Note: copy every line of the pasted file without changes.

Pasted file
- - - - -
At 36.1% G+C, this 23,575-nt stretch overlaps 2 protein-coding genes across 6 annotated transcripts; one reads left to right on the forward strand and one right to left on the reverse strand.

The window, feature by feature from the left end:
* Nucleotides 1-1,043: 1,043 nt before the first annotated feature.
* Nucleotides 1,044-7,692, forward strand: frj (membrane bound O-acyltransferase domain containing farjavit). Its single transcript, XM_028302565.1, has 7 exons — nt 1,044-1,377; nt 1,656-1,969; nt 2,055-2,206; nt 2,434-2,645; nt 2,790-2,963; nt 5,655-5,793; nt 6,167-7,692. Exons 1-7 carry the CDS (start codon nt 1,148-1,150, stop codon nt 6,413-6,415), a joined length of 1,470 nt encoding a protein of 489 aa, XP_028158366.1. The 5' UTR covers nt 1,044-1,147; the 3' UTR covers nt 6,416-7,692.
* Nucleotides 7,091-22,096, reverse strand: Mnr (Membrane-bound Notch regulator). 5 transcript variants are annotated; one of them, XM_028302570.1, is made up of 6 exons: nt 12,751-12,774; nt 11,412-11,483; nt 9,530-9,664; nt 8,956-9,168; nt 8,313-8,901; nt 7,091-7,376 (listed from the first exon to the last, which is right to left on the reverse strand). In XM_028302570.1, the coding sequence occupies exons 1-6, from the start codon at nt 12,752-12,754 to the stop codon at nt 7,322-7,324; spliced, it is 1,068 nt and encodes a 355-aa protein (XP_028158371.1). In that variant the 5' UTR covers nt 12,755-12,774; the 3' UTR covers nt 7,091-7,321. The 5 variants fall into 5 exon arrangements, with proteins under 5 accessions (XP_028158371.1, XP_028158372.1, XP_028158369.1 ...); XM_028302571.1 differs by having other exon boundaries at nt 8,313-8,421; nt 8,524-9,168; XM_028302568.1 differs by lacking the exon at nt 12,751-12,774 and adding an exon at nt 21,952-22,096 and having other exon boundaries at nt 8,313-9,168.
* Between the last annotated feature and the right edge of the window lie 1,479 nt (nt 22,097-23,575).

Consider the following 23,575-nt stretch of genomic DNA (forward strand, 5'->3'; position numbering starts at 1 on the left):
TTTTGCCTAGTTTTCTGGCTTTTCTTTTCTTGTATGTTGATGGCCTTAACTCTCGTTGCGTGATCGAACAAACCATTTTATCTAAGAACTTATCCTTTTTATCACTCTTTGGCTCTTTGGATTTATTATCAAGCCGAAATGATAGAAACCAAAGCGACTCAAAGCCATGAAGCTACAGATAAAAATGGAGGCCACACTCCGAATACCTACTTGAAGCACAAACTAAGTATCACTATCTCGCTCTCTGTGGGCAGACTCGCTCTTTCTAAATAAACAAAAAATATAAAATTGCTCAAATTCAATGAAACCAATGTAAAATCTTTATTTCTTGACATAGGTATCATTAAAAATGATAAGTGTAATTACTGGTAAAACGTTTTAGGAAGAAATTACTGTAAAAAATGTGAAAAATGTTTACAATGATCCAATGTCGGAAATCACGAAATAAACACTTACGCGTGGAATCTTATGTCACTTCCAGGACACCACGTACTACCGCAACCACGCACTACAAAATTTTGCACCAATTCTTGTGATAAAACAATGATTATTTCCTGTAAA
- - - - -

At 36.1% G+C, this 23,575-nt stretch overlaps 2 protein-coding genes across 6 annotated transcripts; one reads left to right on the forward strand and one right to left on the reverse strand.

The window, feature by feature from the left end:
* Nucleotides 1-1,043: 1,043 nt before the first annotated feature.
* Nucleotides 1,044-7,692, forward strand: frj (membrane bound O-acyltransferase domain containing farjavit). Its single transcript, XM_028302565.1, has 7 exons — nt 1,044-1,377; nt 1,656-1,969; nt 2,055-2,206; nt 2,434-2,645; nt 2,790-2,963; nt 5,655-5,793; nt 6,167-7,692. Exons 1-7 carry the CDS (start codon nt 1,148-1,150, stop codon nt 6,413-6,415), a joined length of 1,470 nt encoding a protein of 489 aa, XP_028158366.1. The 5' UTR covers nt 1,044-1,147; the 3' UTR covers nt 6,416-7,692.
* Nucleotides 7,091-22,096, reverse strand: Mnr (Membrane-bound Notch regulator). 5 transcript variants are annotated; one of them, XM_028302570.1, is made up of 6 exons: nt 12,751-12,774; nt 11,412-11,483; nt 9,530-9,664; nt 8,956-9,168; nt 8,313-8,901; nt 7,091-7,376 (listed from the first exon to the last, which is right to left on the reverse strand). In XM_028302570.1, the coding sequence occupies exons 1-6, from the start codon at nt 12,752-12,754 to the stop codon at nt 7,322-7,324; spliced, it is 1,068 nt and encodes a 355-aa protein (XP_028158371.1). In that variant the 5' UTR covers nt 12,755-12,774; the 3' UTR covers nt 7,091-7,321. The 5 variants fall into 5 exon arrangements, with proteins under 5 accessions (XP_028158371.1, XP_028158372.1, XP_028158369.1 ...); XM_028302571.1 differs by having other exon boundaries at nt 8,313-8,421; nt 8,524-9,168; XM_028302568.1 differs by lacking the exon at nt 12,751-12,774 and adding an exon at nt 21,952-22,096 and having other exon boundaries at nt 8,313-9,168.
* Between the last annotated feature and the right edge of the window lie 1,479 nt (nt 22,097-23,575).

Consider the following 23,575-nt stretch of genomic DNA (forward strand, 5'->3'; position numbering starts at 1 on the left):
TTTTGCCTAGTTTTCTGGCTTTTCTTTTCTTGTATGTTGATGGCCTTAACTCTCGTTGCGTGATCGAACAAACCATTTTATCTAAGAACTTATCCTTTTTATCACTCTTTGGCTCTTTGGATTTATTATCAAGCCGAAATGATAGAAACCAAAGCGACTCAAAGCCATGAAGCTACAGATAAAAATGGAGGCCACACTCCGAATACCTACTTGAAGCACAAACTAAGTATCACTATCTCGCTCTCTGTGGGCAGACTCGCTCTTTCTAAATAAACAAAAAATATAAAATTGCTCAAATTCAATGAAACCAATGTAAAATCTTTATTTCTTGACATAGGTATCATTAAAAATGATAAGTGTAATTACTGGTAAAACGTTTTAGGAAGAAATTACTGTAAAAAATGTGAAAAATGTTTACAATGATCCAATGTCGGAAATCACGAAATAAACACTTACGCGTGGAATCTTATGTCACTTCCAGGACACCACGTACTACCGCAACCACGCACTACAAAATTTTGCACCAATTCTTGTGATAAAACAATGATTATTTCCTGTAAA